For more information on the life and accomplishments of Tom Benoist, please read
"The Brief, Bright Aviation Career of St. Louis's Tom Benoist" by Frederick W. Roos, available through permission of American Institute of Aeronautics and Astronautics (AIAA) and the Greater St. Louis Air & Space Museum.








Aviation Legend Carl "Chub" Wheeler Honored on 103rd Birthday at Greater St. Louis Air & Space Museum

By Mark Nankivil
The Greater St. Louis Air & Space Museum, located in historic Curtiss-Wright Hangar 2 at St. Louis Downtown Airport, recently hosted a 103rd birthday celebration Sunday for local aviation legend Carl "Chub" Wheeler.  Family and friends gathered to commemorate his life and an aviation career that spanned nearly 70 years.  Mark and Elaine Harter flew in their 1937 Waco YKS-7 cabin biplane especially for the occasion.  Mark Harter earned his tail-wheel endorsement from none other than "Chub" Wheeler himself in the 1980s.  Wheeler, a Founder and Life Member of the museum, took his first airplane ride in 1930 at Curtiss-Steinberg Airport (now called St. Louis Downtown Airport, where the museum is located) and soloed in a Curtiss Robin in 1935.  During his aviation career, "Chub" Wheeler instructed new flight students at Parks Air College during World War II, managed Curtiss-Steinberg Airport in 1946-1947, flew corporate DC-3s for several St. Louis businesses, and flew for the Defense Mapping Agency in the 1950s.  He continued to fly until the age of 92, and owned a number of aircraft.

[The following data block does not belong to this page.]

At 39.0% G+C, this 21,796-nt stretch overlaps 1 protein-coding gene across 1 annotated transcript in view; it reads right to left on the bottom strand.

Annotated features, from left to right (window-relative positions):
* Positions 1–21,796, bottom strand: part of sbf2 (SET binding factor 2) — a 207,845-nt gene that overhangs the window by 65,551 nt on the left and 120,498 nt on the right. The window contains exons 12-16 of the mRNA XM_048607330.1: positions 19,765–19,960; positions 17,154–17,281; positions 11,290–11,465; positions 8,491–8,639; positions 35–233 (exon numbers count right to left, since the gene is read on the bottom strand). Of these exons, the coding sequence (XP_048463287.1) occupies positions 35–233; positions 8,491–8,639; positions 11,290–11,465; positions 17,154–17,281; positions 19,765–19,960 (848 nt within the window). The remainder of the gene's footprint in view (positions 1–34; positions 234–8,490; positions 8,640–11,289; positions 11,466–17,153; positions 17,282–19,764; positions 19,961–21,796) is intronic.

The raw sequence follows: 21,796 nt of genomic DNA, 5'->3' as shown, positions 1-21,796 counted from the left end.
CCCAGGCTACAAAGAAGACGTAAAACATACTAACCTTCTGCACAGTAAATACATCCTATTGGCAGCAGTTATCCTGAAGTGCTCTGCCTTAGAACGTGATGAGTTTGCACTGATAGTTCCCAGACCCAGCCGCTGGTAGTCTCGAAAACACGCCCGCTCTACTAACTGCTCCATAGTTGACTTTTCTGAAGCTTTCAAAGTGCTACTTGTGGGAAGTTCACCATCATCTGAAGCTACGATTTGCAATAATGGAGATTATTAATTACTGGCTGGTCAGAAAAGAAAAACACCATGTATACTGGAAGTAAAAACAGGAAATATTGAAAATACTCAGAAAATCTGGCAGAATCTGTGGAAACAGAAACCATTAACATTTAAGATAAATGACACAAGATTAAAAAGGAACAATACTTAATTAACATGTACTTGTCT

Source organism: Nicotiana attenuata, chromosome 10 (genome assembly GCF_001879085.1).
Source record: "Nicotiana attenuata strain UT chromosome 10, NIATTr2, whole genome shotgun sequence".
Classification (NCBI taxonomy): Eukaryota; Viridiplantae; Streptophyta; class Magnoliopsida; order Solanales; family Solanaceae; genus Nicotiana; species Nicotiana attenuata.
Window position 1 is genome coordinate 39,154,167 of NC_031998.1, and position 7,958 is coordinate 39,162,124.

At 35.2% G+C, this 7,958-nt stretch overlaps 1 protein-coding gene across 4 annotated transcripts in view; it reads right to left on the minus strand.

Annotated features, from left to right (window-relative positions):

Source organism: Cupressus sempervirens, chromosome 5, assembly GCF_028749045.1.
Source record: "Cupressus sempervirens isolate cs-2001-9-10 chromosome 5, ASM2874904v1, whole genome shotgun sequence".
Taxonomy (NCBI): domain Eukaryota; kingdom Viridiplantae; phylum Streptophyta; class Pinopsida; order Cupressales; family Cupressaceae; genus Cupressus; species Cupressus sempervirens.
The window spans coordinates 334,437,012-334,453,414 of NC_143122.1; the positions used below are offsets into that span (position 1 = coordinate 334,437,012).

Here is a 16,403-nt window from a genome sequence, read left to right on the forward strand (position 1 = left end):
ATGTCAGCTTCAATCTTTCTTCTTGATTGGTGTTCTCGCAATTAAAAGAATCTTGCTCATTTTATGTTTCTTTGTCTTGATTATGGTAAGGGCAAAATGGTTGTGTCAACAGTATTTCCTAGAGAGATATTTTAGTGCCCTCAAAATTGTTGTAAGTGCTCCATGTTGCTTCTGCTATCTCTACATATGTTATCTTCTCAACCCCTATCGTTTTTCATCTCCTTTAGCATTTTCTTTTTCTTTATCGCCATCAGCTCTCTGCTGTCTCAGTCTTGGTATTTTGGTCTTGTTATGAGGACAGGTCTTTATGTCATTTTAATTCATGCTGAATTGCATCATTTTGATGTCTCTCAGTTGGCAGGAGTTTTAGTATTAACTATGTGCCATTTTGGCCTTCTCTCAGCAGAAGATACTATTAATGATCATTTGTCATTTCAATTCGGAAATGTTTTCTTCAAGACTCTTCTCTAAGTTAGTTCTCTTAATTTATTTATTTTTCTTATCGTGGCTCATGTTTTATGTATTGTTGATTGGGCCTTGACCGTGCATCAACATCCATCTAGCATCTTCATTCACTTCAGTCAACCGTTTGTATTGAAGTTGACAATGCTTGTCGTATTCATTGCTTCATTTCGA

The following biography was prepared by Greater St. Louis Air & Space Museum President Mark Nankivil for "Chub" Wheeler's successful nomination to the Illinois Aviation Hall of Fame in 2013:
 
Carl “Chub” Elliott Wheeler

- Born October 1, 1911 in Murphysboro, IL

- Moved to East St. Louis, IL (Chub’s father was a railroad engineer with the M&O) after the 1925 Tri-State Tornado nearly destroyed all of Murphysboro, IL, killing 450 people there.

- In 1928, Parks Air College opens and construction of Curtiss-Steinberg Airport starts (full operations in 1930) in East St. Louis, IL (now Cahokia, IL)

 - On September 1, 1930, Chub takes his first airplane ride at Curtiss-Steinberg Airport.  A pilot named Giggs took Chub up for a 10 minute ride, reaching at one point an altitude of 2,000 feet in a Travel Air 2000, C9986.  Chub still has that ticket in his possession.